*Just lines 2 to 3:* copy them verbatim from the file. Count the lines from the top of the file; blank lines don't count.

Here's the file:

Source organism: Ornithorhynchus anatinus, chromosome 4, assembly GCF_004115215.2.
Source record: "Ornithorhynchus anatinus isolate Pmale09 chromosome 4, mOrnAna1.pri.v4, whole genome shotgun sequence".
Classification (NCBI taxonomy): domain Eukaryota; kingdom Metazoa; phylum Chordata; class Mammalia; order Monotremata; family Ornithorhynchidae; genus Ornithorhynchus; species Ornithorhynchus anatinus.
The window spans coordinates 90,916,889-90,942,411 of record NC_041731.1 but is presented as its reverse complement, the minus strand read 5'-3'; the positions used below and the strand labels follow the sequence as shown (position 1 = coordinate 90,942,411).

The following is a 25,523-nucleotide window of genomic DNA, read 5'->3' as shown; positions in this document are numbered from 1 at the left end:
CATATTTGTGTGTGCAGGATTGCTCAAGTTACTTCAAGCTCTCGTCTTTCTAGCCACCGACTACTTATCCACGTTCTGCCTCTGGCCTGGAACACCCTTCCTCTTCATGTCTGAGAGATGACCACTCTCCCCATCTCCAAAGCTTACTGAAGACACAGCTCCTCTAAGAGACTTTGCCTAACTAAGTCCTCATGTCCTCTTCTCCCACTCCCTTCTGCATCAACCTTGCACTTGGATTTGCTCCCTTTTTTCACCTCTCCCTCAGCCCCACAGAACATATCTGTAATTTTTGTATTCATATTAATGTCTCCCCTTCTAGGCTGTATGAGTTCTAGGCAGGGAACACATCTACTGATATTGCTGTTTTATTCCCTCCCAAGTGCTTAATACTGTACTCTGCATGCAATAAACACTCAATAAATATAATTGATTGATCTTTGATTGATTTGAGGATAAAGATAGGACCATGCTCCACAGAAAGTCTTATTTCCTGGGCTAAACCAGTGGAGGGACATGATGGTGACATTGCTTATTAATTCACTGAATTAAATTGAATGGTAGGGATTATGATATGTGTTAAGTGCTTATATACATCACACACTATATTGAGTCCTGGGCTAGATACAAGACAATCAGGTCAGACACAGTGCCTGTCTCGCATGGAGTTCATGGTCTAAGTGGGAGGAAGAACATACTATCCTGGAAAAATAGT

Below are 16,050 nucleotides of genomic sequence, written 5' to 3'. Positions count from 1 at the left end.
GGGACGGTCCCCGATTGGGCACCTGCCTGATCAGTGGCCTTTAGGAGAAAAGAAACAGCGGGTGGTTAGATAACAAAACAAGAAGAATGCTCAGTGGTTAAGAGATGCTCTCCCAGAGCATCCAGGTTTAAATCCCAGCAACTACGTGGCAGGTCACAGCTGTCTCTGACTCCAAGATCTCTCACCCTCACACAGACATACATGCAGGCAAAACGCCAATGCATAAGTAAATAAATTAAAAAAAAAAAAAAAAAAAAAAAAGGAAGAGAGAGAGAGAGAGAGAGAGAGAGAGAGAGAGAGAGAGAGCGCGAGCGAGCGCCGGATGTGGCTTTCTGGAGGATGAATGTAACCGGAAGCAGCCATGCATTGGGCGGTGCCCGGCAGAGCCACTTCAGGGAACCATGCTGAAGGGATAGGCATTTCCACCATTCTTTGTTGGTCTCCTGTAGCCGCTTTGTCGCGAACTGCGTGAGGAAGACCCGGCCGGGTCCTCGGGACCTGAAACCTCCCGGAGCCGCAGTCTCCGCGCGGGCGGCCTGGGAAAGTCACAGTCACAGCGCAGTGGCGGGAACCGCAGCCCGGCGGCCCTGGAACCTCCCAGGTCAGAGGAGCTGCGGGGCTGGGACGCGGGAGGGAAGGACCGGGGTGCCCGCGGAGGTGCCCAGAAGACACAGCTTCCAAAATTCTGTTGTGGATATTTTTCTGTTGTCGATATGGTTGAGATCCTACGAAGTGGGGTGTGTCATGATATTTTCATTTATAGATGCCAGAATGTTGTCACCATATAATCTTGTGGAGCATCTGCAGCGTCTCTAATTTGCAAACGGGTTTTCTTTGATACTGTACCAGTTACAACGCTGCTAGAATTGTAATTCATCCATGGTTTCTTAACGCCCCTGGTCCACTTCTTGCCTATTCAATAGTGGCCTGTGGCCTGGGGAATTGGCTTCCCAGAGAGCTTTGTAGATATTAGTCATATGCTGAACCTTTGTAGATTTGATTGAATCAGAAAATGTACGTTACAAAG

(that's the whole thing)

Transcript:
Source record: "Ornithorhynchus anatinus isolate Pmale09 chromosome 4, mOrnAna1.pri.v4, whole genome shotgun sequence".
Classification (NCBI taxonomy): domain Eukaryota; kingdom Metazoa; phylum Chordata; class Mammalia; order Monotremata; family Ornithorhynchidae; genus Ornithorhynchus; species Ornithorhynchus anatinus.